Monday, July 9, 2007

Shakespeare in the park

Measure by Measure is not my favorite Shakespeare play. No, that would have to be Romeo and Juliet and I do not apologize for that. But when Joe said we could go out and do anything I wanted to do Saturday night, I immediately said, "Shakespeare!"

I sat on the bleachers later that evening, looking at the huge trees that surround the stage, surround us, and wondered exactly how much they had grown since the first time I was seated here, well over 30 years ago.

Odd, those little snippets of memory that remain lodged in our minds, those scrapbooks of still shots that make up a life. During the 1970's I see my brother and I driving up from Lexington to Louisville to meet up with my pal C. at Central park. I can see us sitting on grass left of the stage, on a red blanket.

I see myself during the 1980's dragging my daughter Bridget, who would have been five or six, to the plays. She typically was bored to distraction, but this particular play had sword fighting, and they fought not only on the stage but descended into the crowd and crossed swords in the aisle next to our seats. My feisty daughter jumped up and joined in the fight with an imaginary sword! I'll never forget the actor slightly turning his attention towards this tiny little girl with the blonde hair and swinging arms, smiling and nodding at her.

We were watching an interesting scene where a landlord from the village was accusing someone of running a house of ill repute when out of nowhere one of the local park residents entered the seating area yelling at the top of his lungs with a voice that rivaled the trained actors on stage.




Over and over he repeated himself as he walked to the center of the seating area and plunked down on an empty bench surrounded by

"Us" who were frantically avoiding eye contact and acting as if nothing were strange and unusual. He was two rows in front of us, and several benches over.


I began to wonder if he was going to stop the show or become violent. I worried for nothing, as he got up after 30 seconds into his soliloquy and began to leave the area. Still over powering the actors with this accusation and message to Bush, he stumbled and knocked over a bench. Those sitting behind the bench immediately leaped forward to catch it. It was the only recognition he received from any of us. He began to apologize to those closest, "Sorry, sorry".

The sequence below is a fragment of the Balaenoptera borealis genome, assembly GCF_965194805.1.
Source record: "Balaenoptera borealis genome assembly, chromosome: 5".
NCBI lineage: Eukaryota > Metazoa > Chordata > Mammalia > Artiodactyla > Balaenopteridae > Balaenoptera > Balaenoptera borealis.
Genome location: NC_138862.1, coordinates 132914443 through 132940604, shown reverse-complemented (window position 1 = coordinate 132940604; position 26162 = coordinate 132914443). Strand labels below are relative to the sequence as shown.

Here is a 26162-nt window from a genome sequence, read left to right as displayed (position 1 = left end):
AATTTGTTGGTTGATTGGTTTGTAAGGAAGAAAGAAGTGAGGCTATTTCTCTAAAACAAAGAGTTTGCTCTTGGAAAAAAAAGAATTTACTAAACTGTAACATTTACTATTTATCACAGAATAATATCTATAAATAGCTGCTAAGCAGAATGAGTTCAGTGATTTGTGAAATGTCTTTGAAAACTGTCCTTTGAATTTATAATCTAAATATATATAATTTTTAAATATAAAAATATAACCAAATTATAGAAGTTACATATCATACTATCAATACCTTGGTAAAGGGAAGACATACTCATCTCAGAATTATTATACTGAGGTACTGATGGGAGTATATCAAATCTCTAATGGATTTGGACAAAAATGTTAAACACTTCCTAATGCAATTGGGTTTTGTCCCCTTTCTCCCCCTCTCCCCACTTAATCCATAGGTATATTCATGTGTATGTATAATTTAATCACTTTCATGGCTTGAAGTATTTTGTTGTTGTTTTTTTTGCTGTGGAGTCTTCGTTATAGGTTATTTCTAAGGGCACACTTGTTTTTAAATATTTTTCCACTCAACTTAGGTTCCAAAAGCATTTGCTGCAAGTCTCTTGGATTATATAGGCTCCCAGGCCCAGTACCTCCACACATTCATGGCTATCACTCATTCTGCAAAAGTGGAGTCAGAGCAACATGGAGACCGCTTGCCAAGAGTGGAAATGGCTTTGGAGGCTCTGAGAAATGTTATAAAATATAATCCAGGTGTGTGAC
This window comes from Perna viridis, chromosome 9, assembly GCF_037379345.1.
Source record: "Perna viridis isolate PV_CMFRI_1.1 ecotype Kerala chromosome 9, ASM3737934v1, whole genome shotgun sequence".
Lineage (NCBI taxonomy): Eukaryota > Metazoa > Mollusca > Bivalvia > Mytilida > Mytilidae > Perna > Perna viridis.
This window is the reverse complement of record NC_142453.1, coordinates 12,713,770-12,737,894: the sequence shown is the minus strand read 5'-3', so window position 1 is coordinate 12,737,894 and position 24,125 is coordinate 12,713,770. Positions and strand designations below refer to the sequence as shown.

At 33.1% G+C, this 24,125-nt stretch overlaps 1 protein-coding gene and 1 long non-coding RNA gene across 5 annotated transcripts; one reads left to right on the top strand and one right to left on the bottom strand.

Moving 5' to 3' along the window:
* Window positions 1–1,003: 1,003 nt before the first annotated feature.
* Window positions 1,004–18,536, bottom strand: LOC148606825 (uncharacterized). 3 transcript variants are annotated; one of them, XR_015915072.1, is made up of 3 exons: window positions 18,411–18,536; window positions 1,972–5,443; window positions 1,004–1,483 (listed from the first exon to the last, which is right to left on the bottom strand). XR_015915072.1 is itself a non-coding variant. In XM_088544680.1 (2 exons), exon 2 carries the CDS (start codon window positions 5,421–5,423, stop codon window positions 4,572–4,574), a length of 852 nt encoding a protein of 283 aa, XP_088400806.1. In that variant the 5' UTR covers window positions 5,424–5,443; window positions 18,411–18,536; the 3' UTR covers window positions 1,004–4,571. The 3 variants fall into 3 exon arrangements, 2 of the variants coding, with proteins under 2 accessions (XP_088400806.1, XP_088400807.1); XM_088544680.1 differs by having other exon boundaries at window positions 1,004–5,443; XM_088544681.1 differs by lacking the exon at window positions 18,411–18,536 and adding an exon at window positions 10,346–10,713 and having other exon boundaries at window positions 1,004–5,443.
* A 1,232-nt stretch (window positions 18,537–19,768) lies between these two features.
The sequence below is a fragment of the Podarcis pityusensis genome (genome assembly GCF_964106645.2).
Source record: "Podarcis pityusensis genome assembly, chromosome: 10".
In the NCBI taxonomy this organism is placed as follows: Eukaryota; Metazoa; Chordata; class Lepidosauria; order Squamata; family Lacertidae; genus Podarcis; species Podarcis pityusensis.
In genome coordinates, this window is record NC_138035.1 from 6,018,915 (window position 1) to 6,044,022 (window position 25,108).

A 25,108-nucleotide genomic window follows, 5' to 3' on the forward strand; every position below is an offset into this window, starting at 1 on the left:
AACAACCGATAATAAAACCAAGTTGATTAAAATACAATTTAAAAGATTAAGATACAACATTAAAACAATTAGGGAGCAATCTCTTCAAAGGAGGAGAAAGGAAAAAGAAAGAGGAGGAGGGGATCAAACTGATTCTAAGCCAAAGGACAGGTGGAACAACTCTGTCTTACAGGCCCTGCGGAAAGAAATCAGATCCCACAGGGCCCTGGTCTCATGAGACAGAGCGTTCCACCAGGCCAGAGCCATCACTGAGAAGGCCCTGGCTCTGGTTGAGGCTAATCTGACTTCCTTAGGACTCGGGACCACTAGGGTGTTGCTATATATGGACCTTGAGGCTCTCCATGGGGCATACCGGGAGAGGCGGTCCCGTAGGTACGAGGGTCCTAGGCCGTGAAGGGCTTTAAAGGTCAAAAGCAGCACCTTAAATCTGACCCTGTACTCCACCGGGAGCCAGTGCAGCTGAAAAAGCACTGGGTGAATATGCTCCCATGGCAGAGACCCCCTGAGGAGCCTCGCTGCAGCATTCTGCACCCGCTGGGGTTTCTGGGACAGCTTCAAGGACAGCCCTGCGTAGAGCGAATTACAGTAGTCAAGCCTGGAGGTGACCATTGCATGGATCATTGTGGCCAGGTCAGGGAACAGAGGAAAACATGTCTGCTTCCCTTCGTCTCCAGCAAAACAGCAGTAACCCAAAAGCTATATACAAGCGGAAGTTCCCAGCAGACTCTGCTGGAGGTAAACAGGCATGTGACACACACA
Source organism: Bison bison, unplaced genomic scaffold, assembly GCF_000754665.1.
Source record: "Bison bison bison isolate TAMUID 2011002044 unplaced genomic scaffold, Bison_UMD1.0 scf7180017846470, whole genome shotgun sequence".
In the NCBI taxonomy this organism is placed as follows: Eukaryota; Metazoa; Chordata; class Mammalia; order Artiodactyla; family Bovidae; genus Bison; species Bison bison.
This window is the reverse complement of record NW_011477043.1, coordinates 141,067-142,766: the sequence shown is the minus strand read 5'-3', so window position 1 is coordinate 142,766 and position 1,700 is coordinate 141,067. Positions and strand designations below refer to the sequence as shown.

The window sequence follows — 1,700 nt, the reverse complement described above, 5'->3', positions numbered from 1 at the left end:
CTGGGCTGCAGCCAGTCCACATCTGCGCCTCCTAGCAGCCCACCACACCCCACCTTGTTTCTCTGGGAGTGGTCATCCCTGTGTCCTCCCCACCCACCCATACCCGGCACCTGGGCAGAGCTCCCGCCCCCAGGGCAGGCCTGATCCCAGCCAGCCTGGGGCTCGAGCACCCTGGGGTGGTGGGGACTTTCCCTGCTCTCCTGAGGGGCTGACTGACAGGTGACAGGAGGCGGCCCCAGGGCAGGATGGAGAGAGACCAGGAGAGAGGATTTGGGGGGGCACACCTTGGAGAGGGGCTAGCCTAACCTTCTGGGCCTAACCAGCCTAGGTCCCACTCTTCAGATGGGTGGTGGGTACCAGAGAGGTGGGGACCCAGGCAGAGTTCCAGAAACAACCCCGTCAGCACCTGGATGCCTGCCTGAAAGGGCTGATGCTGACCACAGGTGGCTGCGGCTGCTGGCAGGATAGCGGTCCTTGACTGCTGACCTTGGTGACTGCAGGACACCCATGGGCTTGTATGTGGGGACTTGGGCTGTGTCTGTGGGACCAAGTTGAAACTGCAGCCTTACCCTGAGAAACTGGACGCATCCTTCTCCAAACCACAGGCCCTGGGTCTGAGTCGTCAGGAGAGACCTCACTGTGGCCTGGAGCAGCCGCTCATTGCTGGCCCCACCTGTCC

As he righted the bench then righted himself he continued his departure, my attitude of alarm gave way to sorrow. I had no money on me, and neither did Joe. I wanted to reach out and shake his hand and palm him a few dollars, but I had nothing.

"BUSH, BUM, HUNGRY" he chanted as he left the area and began to walk back into the recesses of the park, two wary security personnel of the Shakespeare production following him at a respectable distance as he circled the stage. He faded away into the evening, traces of his accusations lingering lightly in the cool night.

My attention focused on the stage production again. As soon as it was intermission, we left.

I had such a heavy heart.

It seemed there was more drama and emotion in the audience than on the stage that evening.

 At least for me.


sunnyside46 said...

things like that always make me so sad. I never know what to do. I can remember like it was yesterday the first time I saw a panhandler. I cried and cried and went home and got food out of my cabinets.
The other night a man approached me as I was leaving the grocery store. He asked me for money but it was dark and I was frightened. I turned away and hurried past him. I felt so ashamed.

loisontheweb said...

  Isn't it interesting the real-life drama that occurs in our lives?  Partly, you have to be used to observing this drama everywhere, all the time, as it happens?  What interesting experiences enrich your memories!

suzypwr said...

You should have had my job, if you need drama, lol! Glad you got there and had some emotional strings tugged :)


jmorancoyle said...

    That is a very powerful story in its own right.